The Nizkor Project: Remembering the Holocaust (Shoah)

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From dkeren@world.std.com Wed Aug 21 07:27:57 PDT 1996
Article: 58640 of alt.revisionism
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From: dkeren@world.std.com (Daniel Keren)
Subject: Re: There's no business like Shoah business
Message-ID: 
Organization: The World, Public Access Internet, Brookline, MA
References: <4vd61l$8eg@newsbf02.news.aol.com>
Date: Wed, 21 Aug 1996 04:13:55 GMT
Lines: 47

Willi Mentz testifies about his days in Treblinka
[Quoted in 'The Good Old Days' - E. Klee, W. Dressen, V. Riess, The 
Free Press, NY, 1988., p. 245-247]
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When I came to Treblinka the camp commandant was a doctor named Dr. Eberl.
He was very ambitious. It was said that he ordered more transports
than could be "processed" in the camp. That meant that trains had to
wait outside the camp because the occupants of the previous transport
had not yet all been killed. At the time it was very hot and as a
result of the long wait inside the transport trains in the intense
heat many people died. At the time whole mountains of bodies lay on
the platform. The Hauptsturmfuehrer Christian Wirth came to Treblinka
and kicked up a terrific row. And then one day Dr.  Eberl was no
longer there...

For about two months I worked in the upper section of the camp and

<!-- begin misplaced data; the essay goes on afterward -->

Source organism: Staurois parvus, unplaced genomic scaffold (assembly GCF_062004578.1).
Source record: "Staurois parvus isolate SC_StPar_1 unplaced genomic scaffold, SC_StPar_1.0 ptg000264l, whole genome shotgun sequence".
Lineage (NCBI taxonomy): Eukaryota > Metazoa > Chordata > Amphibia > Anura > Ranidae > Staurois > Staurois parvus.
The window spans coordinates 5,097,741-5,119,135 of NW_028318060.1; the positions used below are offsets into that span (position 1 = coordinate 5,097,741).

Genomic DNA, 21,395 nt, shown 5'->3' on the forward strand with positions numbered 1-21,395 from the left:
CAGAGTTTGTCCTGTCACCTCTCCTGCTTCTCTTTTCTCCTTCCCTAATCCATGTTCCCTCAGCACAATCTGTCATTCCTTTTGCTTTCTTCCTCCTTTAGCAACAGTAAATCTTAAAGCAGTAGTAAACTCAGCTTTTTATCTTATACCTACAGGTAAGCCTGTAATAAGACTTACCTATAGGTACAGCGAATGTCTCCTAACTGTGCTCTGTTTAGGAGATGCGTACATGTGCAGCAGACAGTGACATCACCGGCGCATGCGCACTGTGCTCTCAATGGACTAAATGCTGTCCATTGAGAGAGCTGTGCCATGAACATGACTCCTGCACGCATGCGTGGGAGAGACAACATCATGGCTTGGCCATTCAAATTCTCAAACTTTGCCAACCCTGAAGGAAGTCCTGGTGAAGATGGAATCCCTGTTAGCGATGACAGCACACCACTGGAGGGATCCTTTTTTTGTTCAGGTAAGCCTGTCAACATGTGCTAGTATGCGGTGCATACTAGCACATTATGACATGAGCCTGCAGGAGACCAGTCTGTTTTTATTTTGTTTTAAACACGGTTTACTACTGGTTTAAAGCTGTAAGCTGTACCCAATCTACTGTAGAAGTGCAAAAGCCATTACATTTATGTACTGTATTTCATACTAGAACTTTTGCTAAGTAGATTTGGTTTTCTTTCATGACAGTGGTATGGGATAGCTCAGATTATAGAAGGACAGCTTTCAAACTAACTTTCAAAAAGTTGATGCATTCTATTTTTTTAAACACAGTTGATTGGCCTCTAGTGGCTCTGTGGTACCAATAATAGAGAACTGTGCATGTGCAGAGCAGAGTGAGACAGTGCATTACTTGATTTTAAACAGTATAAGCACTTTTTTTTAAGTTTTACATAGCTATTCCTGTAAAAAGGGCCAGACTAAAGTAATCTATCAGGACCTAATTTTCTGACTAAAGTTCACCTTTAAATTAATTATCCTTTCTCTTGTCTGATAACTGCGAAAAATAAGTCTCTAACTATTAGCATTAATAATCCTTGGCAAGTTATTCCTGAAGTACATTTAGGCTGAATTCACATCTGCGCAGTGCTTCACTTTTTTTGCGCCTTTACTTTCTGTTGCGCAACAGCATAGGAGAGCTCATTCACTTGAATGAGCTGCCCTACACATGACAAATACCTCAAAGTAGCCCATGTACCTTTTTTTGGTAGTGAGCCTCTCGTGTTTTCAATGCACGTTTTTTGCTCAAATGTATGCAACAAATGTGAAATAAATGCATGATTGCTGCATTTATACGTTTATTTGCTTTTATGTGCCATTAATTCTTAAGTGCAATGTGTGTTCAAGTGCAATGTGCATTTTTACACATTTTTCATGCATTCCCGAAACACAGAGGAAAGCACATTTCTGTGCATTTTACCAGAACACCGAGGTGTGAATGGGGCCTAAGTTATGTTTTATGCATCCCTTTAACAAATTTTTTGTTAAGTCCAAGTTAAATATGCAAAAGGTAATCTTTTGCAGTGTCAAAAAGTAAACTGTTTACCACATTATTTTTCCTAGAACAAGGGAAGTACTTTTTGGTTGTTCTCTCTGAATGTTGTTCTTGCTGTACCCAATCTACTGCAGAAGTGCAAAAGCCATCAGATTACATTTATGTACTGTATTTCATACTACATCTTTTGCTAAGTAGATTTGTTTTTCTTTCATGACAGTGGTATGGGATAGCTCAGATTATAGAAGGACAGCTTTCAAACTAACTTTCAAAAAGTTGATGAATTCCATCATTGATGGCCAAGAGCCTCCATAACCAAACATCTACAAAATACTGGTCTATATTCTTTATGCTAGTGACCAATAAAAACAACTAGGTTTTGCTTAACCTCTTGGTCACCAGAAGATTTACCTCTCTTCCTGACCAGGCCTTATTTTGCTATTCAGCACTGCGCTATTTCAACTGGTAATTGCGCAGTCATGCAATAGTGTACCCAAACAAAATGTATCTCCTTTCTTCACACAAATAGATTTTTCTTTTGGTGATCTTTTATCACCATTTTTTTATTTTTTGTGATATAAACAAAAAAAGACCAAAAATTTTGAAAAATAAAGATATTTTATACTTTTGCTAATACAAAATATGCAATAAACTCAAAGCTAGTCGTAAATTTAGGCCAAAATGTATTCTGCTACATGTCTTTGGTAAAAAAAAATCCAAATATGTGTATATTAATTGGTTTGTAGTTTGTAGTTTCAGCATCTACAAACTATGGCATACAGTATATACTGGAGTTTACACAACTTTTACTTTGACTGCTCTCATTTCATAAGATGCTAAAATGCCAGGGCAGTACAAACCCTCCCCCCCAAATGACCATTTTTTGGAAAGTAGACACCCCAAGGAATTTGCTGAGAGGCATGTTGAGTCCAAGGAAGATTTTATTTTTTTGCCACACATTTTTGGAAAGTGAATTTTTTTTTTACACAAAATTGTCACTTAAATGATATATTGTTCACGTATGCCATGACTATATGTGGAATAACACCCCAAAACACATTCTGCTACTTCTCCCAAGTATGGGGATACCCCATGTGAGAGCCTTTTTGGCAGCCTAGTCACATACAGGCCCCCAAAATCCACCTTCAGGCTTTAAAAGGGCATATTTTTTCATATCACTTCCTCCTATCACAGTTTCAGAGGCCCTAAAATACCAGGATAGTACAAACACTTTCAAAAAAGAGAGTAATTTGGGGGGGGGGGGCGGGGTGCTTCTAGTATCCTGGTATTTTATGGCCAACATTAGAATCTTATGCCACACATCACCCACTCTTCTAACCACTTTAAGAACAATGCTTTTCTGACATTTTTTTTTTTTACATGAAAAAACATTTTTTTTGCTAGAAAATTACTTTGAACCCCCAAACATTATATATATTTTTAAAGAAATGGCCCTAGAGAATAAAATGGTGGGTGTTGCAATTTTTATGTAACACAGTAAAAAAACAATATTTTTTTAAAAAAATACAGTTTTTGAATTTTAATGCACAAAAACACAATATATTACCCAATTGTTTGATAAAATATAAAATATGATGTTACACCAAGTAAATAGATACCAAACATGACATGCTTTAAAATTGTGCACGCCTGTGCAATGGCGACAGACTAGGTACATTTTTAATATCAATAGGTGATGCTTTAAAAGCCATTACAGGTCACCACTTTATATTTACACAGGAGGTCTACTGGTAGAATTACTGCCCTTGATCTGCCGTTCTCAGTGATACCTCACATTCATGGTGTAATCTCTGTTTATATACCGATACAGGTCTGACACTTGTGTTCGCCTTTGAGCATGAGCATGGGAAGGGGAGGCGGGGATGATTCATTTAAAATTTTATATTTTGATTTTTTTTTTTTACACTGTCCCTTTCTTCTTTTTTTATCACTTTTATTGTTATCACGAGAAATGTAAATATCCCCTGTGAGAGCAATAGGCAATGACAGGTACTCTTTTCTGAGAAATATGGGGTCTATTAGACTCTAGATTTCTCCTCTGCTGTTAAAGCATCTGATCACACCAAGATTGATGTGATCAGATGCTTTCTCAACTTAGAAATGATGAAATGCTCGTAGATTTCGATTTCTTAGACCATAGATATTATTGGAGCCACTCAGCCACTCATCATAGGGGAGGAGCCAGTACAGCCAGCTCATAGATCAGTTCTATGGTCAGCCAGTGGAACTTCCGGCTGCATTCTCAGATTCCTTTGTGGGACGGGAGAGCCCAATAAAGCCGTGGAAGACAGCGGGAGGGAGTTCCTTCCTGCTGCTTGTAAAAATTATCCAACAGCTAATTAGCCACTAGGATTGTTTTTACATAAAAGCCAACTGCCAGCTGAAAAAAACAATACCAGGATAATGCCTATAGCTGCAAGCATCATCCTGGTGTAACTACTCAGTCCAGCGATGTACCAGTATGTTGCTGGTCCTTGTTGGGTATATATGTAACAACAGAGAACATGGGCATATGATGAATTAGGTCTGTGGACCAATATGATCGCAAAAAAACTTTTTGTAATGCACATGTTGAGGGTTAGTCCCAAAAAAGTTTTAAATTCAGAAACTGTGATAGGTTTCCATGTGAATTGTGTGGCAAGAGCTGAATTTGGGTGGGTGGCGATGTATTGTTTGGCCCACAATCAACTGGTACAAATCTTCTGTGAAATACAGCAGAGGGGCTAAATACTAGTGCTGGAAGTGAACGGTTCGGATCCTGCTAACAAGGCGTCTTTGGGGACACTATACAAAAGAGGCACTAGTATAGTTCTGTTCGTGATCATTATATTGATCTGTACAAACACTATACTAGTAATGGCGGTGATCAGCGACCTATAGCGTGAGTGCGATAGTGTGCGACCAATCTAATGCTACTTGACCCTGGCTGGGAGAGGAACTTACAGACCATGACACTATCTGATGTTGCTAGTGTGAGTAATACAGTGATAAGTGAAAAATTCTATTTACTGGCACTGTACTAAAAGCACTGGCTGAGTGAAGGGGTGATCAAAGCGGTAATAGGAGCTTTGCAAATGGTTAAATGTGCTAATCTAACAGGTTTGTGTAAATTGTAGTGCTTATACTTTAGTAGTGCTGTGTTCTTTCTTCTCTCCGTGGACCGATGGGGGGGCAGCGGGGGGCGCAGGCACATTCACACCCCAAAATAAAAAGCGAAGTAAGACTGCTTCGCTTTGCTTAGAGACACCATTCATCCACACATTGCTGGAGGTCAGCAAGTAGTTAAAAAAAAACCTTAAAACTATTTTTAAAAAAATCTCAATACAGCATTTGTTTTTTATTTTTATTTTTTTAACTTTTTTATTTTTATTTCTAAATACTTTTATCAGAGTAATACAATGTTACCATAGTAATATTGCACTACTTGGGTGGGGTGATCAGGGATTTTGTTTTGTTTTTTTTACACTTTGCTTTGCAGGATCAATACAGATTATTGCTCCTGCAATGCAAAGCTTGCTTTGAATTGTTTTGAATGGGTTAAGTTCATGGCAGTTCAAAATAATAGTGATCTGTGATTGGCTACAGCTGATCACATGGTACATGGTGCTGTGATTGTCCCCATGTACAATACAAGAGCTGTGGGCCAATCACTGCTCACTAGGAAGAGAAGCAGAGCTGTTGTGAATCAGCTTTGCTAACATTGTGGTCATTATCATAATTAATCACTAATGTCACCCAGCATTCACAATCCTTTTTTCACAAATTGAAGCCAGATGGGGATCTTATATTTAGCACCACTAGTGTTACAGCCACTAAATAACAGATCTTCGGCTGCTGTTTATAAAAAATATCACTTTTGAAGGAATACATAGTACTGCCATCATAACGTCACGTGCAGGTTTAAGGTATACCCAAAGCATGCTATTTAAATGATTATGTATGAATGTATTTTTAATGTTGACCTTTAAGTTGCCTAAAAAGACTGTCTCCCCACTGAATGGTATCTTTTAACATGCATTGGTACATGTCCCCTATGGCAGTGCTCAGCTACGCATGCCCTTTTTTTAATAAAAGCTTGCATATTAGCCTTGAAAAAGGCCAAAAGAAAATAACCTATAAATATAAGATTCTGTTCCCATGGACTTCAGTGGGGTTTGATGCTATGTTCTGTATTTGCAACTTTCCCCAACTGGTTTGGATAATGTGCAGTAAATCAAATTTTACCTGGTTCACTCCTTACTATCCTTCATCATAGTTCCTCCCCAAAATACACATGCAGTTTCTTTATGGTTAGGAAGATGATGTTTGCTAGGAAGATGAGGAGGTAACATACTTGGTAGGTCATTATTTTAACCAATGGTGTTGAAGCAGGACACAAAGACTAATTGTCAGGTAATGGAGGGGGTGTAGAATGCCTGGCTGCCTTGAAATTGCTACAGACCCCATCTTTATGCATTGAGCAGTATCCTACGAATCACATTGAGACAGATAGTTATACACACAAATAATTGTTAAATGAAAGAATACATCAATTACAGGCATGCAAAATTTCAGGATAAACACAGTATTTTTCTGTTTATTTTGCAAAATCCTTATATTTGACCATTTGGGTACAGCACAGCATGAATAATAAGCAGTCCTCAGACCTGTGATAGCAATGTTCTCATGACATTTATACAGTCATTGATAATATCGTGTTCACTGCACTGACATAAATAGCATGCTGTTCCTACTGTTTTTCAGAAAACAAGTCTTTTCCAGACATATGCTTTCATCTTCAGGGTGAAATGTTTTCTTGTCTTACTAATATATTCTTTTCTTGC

then after Eberl had gone everything in the camp was reorganized. The
two parts of the camp were separated by barbed wire fences. Pine
branches were used so that you could not see through the fences. The
same thing was done along the route from the "transfer" area to the
gas chambers...

Finally, new and larger gas chambers were built. I think that there
were now five or six larger gas chambers. I cannot say exactly how
many people these large gas chambers held. If the small gas chambers
could hold 80-100 people, the large ones could probably hold twice
that number...

Following the arrival of a transport, six to eight cars would be
shunted into the camp, coming to a halt at the platform there. The
commandant, his deputy Franz, Kuettner and Stadie or Maetzig would be
here waiting as the transport came in. Further SS members were also
present to supervise the unloading: for example, Genz and Belitz had
to make absolutely sure that there was no one left in the car after
the occupants had been ordered to get out.

When the Jews had got off, Stadie or Maetzig would have a short word
with them.  They were told something to the effect that they were a
resettlement transport, that they would be given a bath and that they
would receive new clothes. They were also instructed to maintain quiet
and discipline. They would continue their journey the following day.

Then the transports were taken off to the so-called "transfer" area.
The women had to undress in huts and the men out in the open. The
women were than led through a passageway, known as the "tube", to the
gas chambers. On the way they had to pass a hut where they had to hand
in their jewellery and valuables..



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